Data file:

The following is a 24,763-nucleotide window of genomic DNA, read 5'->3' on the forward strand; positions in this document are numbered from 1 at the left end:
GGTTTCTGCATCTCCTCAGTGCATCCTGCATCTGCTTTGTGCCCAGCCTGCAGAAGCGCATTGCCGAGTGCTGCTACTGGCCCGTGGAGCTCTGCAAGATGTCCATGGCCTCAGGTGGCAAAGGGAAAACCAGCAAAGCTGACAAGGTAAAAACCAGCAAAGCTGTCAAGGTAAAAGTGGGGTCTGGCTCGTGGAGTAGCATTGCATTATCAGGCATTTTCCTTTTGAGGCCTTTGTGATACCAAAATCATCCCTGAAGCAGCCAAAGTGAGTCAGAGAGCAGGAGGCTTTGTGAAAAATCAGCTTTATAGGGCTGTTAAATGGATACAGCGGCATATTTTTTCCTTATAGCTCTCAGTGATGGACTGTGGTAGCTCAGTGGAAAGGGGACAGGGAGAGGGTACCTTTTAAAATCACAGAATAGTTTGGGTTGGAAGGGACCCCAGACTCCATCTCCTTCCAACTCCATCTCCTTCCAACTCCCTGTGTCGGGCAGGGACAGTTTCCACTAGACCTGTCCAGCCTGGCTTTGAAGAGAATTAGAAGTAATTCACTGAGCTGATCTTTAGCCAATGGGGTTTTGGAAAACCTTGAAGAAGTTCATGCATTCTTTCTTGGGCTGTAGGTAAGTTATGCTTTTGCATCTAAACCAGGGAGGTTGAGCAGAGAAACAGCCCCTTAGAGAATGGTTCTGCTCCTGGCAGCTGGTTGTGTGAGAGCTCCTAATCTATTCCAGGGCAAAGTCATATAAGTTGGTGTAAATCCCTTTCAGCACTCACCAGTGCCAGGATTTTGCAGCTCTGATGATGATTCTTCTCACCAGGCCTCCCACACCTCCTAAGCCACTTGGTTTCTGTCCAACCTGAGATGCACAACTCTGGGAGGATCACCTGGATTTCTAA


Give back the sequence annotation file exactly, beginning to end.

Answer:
The following is a 24,763-nucleotide window of genomic DNA, read 5'->3' on the forward strand; positions in this document are numbered from 1 at the left end:
GGTTTCTGCATCTCCTCAGTGCATCCTGCATCTGCTTTGTGCCCAGCCTGCAGAAGCGCATTGCCGAGTGCTGCTACTGGCCCGTGGAGCTCTGCAAGATGTCCATGGCCTCAGGTGGCAAAGGGAAAACCAGCAAAGCTGACAAGGTAAAAACCAGCAAAGCTGTCAAGGTAAAAGTGGGGTCTGGCTCGTGGAGTAGCATTGCATTATCAGGCATTTTCCTTTTGAGGCCTTTGTGATACCAAAATCATCCCTGAAGCAGCCAAAGTGAGTCAGAGAGCAGGAGGCTTTGTGAAAAATCAGCTTTATAGGGCTGTTAAATGGATACAGCGGCATATTTTTTCCTTATAGCTCTCAGTGATGGACTGTGGTAGCTCAGTGGAAAGGGGACAGGGAGAGGGTACCTTTTAAAATCACAGAATAGTTTGGGTTGGAAGGGACCCCAGACTCCATCTCCTTCCAACTCCATCTCCTTCCAACTCCCTGTGTCGGGCAGGGACAGTTTCCACTAGACCTGTCCAGCCTGGCTTTGAAGAGAATTAGAAGTAATTCACTGAGCTGATCTTTAGCCAATGGGGTTTTGGAAAACCTTGAAGAAGTTCATGCATTCTTTCTTGGGCTGTAGGTAAGTTATGCTTTTGCATCTAAACCAGGGAGGTTGAGCAGAGAAACAGCCCCTTAGAGAATGGTTCTGCTCCTGGCAGCTGGTTGTGTGAGAGCTCCTAATCTATTCCAGGGCAAAGTCATATAAGTTGGTGTAAATCCCTTTCAGCACTCACCAGTGCCAGGATTTTGCAGCTCTGATGATGATTCTTCTCACCAGGCCTCCCACACCTCCTAAGCCACTTGGTTTCTGTCCAACCTGAGATGCACAACTCTGGGAGGATCACCTGGATTTCTAA